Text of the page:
While the oncoming age of the smart city signals progress, it also represents an added challenge for municipalities across the country. Today, the majority of local governments struggle to keep their existing infrastructure—roads, bridges, and water/wastewater systems—in good repair, which subsequently precludes them from even beginning to consider new investments. The influx of new smart city applications is promising but puts an additional burden on cities to build out their broadband and wireless infrastructure in a time when many of them can barely afford to keep their other infrastructure assets up to par.
Graphic courtesy of National League of Cities
While the federal government once played a much more significant role in funding the nation’s infrastructure, today the majority of this responsibility falls to state and local governments. The federal funding source for infrastructure, the Highway Trust Fund, is rapidly approaching insolvency. The Fund is capitalized by the federal gasoline tax, which has not been raised since 1993. Meanwhile, reductions in per capita vehicle miles traveled, coupled with increased fuel efficiency standards, have resulted in net revenue losses. If current spending and revenue projections are accurate, the Fund will amass a deficit of $180 billion over the next decade. State governments are also struggling with declining gas tax revenues, combined with state budget constraints that sometimes pressure governments to divert gas tax revenue to balance the state budget instead of addressing critical infrastructure needs. This leaves dedicated infrastructure funds and programs for the cities in these states unreliable. Thus, we see a sort of domino effect where limited support from the federal level combined with constrained state budgets leave local governments assuming the majority of the fiscal responsibility for infrastructure.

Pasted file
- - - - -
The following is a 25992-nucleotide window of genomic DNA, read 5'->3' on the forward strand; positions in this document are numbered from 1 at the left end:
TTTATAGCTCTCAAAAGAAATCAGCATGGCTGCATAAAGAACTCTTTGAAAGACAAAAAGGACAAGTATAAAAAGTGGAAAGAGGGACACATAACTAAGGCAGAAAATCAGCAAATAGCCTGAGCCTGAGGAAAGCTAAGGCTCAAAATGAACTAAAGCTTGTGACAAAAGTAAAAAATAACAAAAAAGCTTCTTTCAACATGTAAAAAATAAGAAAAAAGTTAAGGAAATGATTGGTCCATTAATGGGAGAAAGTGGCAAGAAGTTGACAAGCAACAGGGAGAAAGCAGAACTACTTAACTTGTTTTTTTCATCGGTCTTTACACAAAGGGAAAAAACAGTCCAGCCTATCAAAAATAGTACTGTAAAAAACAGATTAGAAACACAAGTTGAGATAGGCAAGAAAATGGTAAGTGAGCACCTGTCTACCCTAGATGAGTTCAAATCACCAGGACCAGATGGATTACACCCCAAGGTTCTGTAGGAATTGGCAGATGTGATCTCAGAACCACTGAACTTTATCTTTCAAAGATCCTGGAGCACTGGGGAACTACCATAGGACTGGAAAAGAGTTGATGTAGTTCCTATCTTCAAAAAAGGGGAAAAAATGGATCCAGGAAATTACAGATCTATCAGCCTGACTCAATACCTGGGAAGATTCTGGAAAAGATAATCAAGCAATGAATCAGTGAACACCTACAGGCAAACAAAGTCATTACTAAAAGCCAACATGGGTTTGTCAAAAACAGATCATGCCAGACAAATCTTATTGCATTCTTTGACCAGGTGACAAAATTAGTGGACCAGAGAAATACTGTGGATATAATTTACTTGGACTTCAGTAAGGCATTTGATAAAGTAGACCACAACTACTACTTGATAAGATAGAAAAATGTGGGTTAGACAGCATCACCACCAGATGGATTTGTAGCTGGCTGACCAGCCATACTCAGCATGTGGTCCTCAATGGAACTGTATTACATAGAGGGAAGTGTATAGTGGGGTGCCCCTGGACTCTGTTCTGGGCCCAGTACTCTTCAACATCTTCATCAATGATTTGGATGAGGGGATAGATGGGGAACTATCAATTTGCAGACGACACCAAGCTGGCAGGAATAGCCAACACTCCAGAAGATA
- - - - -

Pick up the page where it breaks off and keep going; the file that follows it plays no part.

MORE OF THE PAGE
This burden becomes more difficult for cities because much of the country’s existing infrastructure is coming to the end of its useful lifecycle. This means that communities are relying on infrastructure that is falling below a standard of good repair or that is inadequate to meet their needs. Because local governments are the most accessible to the communities they serve, they tend to bear the brunt of frustrations with sub-par infrastructure, even in cases where the responsibility should be shared. Filling potholes and keeping water systems running safely and efficiently never stop being priorities for local elected officials.
The overall decline in infrastructure investment, rapid deterioration of existing infrastructure assets, and the need for significant upgrades is commonly referred to as the “infrastructure deficit.” The infrastructure deficit is no small hurdle for cities and states. The American Society of Civil Engineers’ (ASCE) Infrastructure Report Card estimates that approximately $3.6 billion in investment is needed to get the nation’s infrastructure up to a state of good repair by 2020. In addition to that monstrous figure, National League of Cities (NLC)’s research consistently finds infrastructure maintenance and investment among the top issues of concern for cities.
Along with existing maintenance burdens associated with aging infrastructure, cities are now feeling pressure to invest in smart city applications and the new types of infrastructure that support them. Sensor networks and high-speed broadband are touted as requirements for a future that promises autonomous vehicles and an Internet of Things (IoT) ecosystem in cities. The expense of this new investment is daunting and cities are uncertain about which technologies to commit to, what the next big thing will be, or how to ensure interoperability with both existing and future assets. The hype around this is immense, pressuring cities to get on board with all of this lest they be left behind or excluded from the 21st century economy.